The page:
Some purely verbal jokes work equally well in many languages. Here is a paragraph of Chekhov’s one-page squib, “From a Retired Teacher’s Notebook”:
The words ‘proposition’ and ‘conjunction’ make schoolgirls modestly lower their eyes and blush, but the terms ‘organic’ and ‘copulative’ enable schoolboys to face the future hopefully.
(The Oxford Chekhov, tr. Ronald Hingley, Volume VI, Stories, 1892-1893, p. 260)
Here is the next paragraph, the only other one (of six) that struck me as particularly interesting:
As the vocative case and certain rare letters of the Russian alphabet are practically obsolete, teachers of Russian should in all fairness have their salaries reduced, inasmuch as this decline in cases and letters has reduced their work load.
Now you don’t have to read the whole story.
I wonder if any Latin teachers in the Middle Ages thought to ask for a pay raise when W and J and the distinction between U and V were added to the original 23-letter Latin alphabet to make the modern English set of 26 — not that that all happened at once. Actually, the development of the English alphabet was a bit more complicated than simple accretion, since the two th‘s, eth (ð) and thorn (þ), were added at some point and later subtracted, though they survive in Icelandic.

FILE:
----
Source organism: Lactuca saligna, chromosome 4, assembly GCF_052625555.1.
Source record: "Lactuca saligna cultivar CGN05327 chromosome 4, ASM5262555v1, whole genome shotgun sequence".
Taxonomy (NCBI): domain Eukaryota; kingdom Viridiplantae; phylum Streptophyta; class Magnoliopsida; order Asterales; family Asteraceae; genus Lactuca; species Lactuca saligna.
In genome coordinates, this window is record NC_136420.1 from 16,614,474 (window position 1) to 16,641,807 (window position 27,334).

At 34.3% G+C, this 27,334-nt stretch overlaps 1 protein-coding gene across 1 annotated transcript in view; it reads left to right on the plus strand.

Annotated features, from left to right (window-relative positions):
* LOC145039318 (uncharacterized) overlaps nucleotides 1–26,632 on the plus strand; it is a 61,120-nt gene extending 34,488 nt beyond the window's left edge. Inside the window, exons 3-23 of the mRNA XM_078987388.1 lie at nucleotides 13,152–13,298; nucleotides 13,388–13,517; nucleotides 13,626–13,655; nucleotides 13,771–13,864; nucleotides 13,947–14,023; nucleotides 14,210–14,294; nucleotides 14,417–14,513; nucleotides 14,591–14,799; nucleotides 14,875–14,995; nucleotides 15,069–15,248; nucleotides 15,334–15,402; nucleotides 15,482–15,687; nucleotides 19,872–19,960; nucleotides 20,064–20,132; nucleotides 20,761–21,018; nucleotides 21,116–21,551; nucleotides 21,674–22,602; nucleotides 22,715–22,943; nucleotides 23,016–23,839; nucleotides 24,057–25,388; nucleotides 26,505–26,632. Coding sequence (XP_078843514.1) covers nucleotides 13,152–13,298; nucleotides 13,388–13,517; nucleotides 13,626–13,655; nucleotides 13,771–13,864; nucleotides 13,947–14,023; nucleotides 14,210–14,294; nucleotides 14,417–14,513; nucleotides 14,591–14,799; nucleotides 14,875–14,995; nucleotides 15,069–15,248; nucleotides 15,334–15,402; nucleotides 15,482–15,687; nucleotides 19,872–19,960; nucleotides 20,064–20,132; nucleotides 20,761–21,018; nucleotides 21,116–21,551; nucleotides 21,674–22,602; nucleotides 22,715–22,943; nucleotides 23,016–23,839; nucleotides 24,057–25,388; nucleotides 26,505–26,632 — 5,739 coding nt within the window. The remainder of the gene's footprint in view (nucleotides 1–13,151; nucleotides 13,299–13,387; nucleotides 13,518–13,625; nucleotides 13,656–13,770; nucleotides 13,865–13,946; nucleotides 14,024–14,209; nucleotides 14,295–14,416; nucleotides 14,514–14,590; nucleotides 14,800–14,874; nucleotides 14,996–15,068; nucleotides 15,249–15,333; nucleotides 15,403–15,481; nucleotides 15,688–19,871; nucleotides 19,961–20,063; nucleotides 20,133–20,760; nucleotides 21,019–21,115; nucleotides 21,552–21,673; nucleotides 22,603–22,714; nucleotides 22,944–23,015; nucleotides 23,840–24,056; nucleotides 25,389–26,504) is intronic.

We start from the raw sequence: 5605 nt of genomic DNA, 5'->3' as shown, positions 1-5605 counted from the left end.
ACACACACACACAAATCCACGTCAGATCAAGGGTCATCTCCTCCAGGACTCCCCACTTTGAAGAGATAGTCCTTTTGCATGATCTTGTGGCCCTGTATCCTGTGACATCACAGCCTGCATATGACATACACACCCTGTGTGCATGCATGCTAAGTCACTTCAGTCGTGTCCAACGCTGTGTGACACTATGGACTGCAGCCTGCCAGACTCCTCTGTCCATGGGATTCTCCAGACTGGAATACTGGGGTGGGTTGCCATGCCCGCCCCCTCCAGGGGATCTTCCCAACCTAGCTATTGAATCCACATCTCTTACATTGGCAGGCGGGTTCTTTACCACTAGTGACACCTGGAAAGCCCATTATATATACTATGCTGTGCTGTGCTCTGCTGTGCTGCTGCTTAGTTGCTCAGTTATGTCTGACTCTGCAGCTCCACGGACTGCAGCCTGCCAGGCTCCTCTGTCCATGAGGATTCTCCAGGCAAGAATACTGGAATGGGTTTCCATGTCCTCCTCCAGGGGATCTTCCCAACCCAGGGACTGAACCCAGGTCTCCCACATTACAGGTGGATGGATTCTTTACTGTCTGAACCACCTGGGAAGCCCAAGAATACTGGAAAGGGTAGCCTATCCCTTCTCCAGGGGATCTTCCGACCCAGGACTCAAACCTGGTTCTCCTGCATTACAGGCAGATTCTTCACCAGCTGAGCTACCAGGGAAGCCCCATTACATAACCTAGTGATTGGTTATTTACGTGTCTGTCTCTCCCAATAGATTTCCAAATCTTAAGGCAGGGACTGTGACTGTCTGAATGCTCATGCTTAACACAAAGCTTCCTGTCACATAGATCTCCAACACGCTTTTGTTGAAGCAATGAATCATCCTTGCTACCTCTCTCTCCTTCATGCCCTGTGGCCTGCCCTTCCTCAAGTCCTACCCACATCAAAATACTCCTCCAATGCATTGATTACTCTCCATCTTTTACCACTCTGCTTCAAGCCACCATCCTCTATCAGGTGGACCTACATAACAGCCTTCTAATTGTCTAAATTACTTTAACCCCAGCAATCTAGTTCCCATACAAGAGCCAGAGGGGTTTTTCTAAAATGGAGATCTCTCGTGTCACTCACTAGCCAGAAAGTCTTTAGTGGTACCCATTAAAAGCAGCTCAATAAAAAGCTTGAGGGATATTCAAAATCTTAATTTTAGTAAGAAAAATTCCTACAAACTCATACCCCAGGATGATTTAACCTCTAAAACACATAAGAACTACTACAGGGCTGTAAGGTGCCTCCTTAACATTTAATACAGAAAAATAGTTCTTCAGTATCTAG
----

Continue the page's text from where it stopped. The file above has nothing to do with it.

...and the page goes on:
Another complication you failed to mention, though implied (26-23=3), is
the w. My understanding is that this was introduced by English scribes
and later adopted on the continent, but that the P-shaped wyn replaced
it in England until w was reintroduced from the continent.
c’mon… you’re getting pretty lax on the posting! those of us that check in daily need more…